Haring

Artist Spotlight: Keith Haring

May 9, 2019

Artist Spotlight: Keith Haring

Keith Haring’s hieroglyphic expressions have become synonymous with the social electricity of New York City in the 1980s. Unlike the Pop artists who preceded him, Haring’s employment of the simplest symbolic relationships elevated everyday meaning-making and celebrated the universality of visual culture in its most reduced form. As one of the few artists of his generation to successfully cross-pollinate public and institutional art, Haring radically redefined practices of art consumption. 

Read more about Keith Haring in today’s Artist Spotlight for the May 19, 2019 Modern Art and Design Auction.

Peter’s Auction Pick of the Day: New York Pop Art

September 25, 2018

Read about the New York Pop art items slated for the September 30, 2018 Modern Art & Design Auction as written by director, Peter Loughrey. “I am very proud to be able to present such an unusually robust collection of New York Pop art. Pieces from Lichtenstein to Basquiat are part of my selection, offering a broad survey from nearly fifty years of the movement.”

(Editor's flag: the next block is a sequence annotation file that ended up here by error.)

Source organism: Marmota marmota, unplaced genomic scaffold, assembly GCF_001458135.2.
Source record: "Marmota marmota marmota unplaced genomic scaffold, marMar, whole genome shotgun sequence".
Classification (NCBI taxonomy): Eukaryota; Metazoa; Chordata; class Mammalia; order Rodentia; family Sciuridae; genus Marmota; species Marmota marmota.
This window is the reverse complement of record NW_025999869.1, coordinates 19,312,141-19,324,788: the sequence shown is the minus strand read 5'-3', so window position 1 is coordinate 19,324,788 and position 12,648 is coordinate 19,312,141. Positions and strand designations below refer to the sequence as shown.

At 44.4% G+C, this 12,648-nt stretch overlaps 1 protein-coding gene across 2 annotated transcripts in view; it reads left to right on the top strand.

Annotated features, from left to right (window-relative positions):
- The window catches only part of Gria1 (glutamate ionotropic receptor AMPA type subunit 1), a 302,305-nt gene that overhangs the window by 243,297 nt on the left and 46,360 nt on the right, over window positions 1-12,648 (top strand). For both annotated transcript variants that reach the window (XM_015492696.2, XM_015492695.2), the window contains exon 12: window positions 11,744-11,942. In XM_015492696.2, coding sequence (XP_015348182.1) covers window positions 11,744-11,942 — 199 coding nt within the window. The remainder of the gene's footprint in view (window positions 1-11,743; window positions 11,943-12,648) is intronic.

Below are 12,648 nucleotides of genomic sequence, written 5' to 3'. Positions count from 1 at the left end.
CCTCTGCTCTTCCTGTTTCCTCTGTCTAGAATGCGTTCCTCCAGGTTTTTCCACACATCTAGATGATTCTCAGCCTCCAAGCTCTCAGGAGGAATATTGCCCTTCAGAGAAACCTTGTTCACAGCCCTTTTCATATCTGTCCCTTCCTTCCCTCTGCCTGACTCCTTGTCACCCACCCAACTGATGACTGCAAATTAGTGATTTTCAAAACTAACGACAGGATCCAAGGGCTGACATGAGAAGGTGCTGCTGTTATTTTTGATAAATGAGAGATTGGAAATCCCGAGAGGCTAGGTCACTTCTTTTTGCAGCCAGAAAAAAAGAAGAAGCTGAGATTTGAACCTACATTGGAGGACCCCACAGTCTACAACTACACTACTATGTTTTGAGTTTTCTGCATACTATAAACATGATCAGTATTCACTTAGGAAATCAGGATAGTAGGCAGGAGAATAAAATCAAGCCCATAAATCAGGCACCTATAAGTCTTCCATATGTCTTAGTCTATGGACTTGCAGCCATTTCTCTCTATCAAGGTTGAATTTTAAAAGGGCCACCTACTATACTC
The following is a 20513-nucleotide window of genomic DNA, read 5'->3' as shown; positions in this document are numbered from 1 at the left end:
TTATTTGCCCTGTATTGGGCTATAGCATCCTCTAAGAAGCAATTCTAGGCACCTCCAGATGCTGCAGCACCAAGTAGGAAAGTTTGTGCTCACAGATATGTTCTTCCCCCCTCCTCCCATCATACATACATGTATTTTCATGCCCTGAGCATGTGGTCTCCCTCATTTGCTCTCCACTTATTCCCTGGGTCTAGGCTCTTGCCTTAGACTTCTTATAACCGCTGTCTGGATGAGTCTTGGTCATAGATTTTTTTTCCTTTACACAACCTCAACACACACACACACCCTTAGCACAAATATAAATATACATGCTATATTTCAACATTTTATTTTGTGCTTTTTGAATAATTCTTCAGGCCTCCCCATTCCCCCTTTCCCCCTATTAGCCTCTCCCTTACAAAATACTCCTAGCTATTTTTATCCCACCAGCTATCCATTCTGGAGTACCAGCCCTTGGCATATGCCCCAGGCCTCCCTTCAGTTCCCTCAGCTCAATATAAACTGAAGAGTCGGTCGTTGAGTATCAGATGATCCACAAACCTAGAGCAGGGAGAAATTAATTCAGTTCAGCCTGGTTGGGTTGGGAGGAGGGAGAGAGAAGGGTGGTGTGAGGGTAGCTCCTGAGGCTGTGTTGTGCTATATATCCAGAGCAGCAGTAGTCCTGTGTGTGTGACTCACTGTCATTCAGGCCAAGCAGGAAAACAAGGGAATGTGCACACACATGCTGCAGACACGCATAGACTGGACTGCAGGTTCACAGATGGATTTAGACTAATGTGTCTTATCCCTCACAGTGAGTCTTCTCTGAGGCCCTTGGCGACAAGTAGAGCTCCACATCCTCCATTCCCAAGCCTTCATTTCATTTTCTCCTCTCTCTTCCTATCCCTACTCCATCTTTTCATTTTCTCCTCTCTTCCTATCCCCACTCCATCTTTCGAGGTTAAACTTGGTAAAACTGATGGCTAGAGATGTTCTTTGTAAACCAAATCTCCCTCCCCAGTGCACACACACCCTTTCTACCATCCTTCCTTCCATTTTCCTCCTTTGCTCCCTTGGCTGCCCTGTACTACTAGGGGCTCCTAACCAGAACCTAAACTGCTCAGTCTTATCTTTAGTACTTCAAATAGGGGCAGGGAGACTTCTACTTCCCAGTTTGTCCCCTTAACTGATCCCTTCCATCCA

In Memoriam: Richard Hambleton (1952-2017)

November 8, 2017

Los Angeles Modern Auctions (LAMA)

Artist Richard Hambleton passed away on October 29, 2017 at the age of 65. Born on June 23, 1952 in Vancouver, Canada, Richard Art Hambleton graduated from the Emily Carr University of Art & Design in Vancouver. After receiving his degree, Hambleton stayed in Vancouver to open the Pumps Center for Alternative Art before moving to New York City in 1980. LAMA was fortunate enough to offer two paintings from 2005 in our auction, and look forward to sharing his hauntingly creative artworks to our collectors even after his untimely passing.

Keith Haring: Bold Forms

February 15, 2017

Los Angeles Modern Auctions (LAMA)

The exuberant work of artist Keith Haring (1958–1990) crosses the boundaries between street and fine art. Haring first began his career as a graffiti artist in the 1980s, making his signature drawings in white chalk throughout the streets and subways of New York City. Employing a cartoonish vocabulary of hearts, flying saucers, babies, and Mickey Mouse heads, Haring’s themes included drug addiction, the fear of nuclear annihilation, and social justice. With its dynamic, bold forms and energetic execution, this body of work soon brought him to the attention of the art world, alongside peers such as Jean-Michel Basquiat.

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